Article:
Rocky Mountain Thunderbolt: First Impressions
It’s not often we build up a frame with a handpicked build. Usually, a component arrives and gets bolted to a tester or someone’s personal bike. Or a bike arrives complete, and we test it more or less as it comes. In this case, we had a Shimano XTR Di2 group that needed to be tested and wanted to find a worthy home for it. As of the fall, the list of frames designed to integrate the Di2 battery was short – frames on that list deemed shore-worthy was shorter still. Enter the Rocky Mountain Thunderbolt: 120mm of travel on a carbon chassis with a rather aggressive perspective when it comes to XC riding.
So, take a Rocky Mountain Thunderbolt frame and bolt a fresh Shimano XTR Di2 group on there, and you have yourself a Thundervolt.
Like all of our first impressions articles, this is not a review. It is instead a chance to detail the spec and geometry, and tease out the finer details of the build. This allows the review to focus on ride impressions.
Shimano XTR Di2
We might as well start with this test bike’s raison d’être. Since its release almost two years ago, XTR Di2 has represented one of the two bleeding edges of MTB drivetrain performance. The other, of course, is SRAM’s XX1 group. They adhere to very different philosophies and for most, that of Di2 is a little harder to discern, because its introduction brought with it as many questions as it purports to answer: Why do I need robots to shift for me? Do I really want to risk having my battery die in the middle of a ride? Who would pay that much for a drivetrain? Aren’t front derailleurs dead?
We’ll dig into those questions in good time. For now, let’s get this out of the way: the significance of Di2 for mountain bikes was never going to be tied to the top shelf version’s position in the performance/value matrix. Just as Di2 for road bikes only gained real traction with Dura-Ace’s predictable trickle down to Ultegra, on the dirty side it was the recent introduction of XT Di2 that confirmed that electronic shifting is about to arrive on shop floors in earnest starting in 2017. Testing this group is more about getting acquainted with how well electronic shifting works than it is about evaluating XTR Di2 in its own right. As technology marches forward, eliminating cables and providing different ways of controlling how your bike works – and how different parts of your bike work together – is how Shimano is focusing a lot of effort. Understanding the scope of Di2’s potential requires a big picture perspective that spans multiple iterations of the technology, rather than getting mired in the replacement cost of that derailleur you just smashed on a rock.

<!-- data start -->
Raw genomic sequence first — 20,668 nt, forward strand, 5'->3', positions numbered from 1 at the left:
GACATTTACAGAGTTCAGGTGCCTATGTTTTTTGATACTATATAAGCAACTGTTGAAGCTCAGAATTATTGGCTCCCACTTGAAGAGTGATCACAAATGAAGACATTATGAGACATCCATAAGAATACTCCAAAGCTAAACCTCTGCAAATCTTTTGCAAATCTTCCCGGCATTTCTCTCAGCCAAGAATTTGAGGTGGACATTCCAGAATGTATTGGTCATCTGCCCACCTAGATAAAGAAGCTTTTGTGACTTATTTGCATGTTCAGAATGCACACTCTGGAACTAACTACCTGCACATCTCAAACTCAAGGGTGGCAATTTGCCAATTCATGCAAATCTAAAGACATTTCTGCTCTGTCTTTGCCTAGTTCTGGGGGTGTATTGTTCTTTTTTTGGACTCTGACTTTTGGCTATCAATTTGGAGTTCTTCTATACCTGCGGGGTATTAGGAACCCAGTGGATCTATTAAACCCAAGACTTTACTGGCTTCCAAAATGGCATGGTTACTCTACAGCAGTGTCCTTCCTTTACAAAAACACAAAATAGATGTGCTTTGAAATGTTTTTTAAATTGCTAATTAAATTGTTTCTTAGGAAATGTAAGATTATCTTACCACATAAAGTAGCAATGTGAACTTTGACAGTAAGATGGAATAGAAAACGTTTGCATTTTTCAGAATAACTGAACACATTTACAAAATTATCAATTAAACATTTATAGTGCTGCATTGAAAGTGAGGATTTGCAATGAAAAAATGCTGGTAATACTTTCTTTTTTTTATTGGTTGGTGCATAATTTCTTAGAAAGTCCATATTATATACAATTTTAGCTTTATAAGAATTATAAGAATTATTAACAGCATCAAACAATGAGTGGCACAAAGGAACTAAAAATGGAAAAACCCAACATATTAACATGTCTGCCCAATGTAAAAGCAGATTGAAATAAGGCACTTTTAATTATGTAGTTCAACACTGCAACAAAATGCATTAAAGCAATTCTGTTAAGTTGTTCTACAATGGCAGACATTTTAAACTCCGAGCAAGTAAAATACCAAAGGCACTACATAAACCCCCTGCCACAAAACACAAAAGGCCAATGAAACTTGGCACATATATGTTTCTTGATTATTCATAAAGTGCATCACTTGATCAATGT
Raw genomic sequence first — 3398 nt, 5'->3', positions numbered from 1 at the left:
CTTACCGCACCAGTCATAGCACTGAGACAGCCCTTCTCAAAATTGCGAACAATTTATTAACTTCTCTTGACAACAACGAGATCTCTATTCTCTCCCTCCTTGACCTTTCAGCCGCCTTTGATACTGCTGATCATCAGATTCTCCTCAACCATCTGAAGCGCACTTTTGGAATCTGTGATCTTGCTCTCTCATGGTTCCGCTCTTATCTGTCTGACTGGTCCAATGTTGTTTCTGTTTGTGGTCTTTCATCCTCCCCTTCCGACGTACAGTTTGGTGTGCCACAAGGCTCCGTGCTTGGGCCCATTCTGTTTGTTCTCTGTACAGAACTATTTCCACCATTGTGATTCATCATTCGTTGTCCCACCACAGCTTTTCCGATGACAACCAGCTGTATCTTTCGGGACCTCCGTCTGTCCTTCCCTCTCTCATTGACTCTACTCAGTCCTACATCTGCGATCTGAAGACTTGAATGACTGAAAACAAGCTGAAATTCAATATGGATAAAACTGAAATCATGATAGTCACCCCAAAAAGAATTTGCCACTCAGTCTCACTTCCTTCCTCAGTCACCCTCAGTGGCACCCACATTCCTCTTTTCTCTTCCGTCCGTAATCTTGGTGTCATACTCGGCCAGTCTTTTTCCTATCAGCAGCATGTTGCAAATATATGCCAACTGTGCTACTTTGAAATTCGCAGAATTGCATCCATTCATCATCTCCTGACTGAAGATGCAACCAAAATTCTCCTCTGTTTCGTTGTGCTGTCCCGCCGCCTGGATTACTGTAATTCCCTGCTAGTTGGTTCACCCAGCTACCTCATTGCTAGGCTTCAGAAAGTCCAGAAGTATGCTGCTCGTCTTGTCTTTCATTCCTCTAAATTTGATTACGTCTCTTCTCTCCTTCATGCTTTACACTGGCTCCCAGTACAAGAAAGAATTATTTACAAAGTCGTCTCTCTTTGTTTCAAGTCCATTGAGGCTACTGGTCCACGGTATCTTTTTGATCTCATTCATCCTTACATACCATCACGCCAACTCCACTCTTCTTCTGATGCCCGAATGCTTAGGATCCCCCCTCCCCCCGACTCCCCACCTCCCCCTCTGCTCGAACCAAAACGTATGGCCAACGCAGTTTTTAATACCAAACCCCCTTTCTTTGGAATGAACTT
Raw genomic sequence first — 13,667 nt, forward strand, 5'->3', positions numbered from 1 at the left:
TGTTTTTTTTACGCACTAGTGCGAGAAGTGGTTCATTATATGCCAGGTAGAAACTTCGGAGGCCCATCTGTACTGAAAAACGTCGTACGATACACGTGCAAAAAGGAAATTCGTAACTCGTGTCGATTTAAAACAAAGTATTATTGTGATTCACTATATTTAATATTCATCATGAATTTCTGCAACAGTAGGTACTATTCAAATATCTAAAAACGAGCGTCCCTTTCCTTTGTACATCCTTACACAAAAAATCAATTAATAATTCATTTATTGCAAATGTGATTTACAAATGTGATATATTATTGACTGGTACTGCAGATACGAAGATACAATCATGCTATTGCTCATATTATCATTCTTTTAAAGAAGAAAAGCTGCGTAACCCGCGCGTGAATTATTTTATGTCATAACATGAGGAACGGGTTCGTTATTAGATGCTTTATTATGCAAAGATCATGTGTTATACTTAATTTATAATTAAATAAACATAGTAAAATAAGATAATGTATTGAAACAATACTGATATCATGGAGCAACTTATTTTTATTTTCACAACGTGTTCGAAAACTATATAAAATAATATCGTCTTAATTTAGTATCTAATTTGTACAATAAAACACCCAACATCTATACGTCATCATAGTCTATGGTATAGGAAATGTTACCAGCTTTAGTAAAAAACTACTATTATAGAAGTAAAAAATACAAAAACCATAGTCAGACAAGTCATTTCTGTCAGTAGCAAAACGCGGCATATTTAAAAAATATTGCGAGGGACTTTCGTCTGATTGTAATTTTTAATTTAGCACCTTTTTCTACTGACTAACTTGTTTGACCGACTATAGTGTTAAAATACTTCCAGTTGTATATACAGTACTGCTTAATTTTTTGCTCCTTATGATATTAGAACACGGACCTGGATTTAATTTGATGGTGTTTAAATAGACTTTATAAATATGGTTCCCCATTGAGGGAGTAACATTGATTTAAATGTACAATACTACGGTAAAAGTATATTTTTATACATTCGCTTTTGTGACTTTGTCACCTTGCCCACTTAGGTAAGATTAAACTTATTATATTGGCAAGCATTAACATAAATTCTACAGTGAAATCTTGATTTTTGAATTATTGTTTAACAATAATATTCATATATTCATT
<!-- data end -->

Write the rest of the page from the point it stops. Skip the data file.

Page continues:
Rocky Mountain Thunderbolt
Rocky calls the Thunderbolt an XC Trail bike. We don’t need more categories around here, but it’s apt: a 120mm chassis with 27.5″ wheels pits the bike’s fast-pedaling intentions with an extra teaspoon of travel and a more playful wheel size than today’s average XC bike. In 2016, Rocky added its unique Ride-9 system to the Thunderbolt, adding adjustable geometry and suspension progressivity to the mix. The BC Edition Thunderbolt ups the stroke at the front end to 130mm, and we went one further by bolting on a 140mm fork. On the BC edition, the head angle varies between 68.2 and 66.5 degrees, and ours is close to 66. By the numbers, this is a quintessential ‘BC’ XC bike.
The frame itself is beautifully sculpted carbon fiber, front and back. For a company that made a name for itself in the late 80s and 90s for its progressive tubesets and metal craftsmanship, Rocky has transitioned very nicely into the carbon age.
Keeping that 120mm of travel in check is Rocky’s Smoothlink suspension platform, which is found throughout their lineup. In brief, it positions the rear pivot above the rear axle. The idea is to keep the average chain torque line parallel to the lower link (the line between the main and rear pivots), with the goal of reducing pedal bob. Notable design features include the use of bushings instead of bearings at the pivot placements, which reduces weight and increases stiffness, and grease ports throughout for easier serviceability. A large collet keeps things stiff and light at the main pivot. Internal routing abounds, with the exception of the rear brake line, which is neatly tucked but 100% external.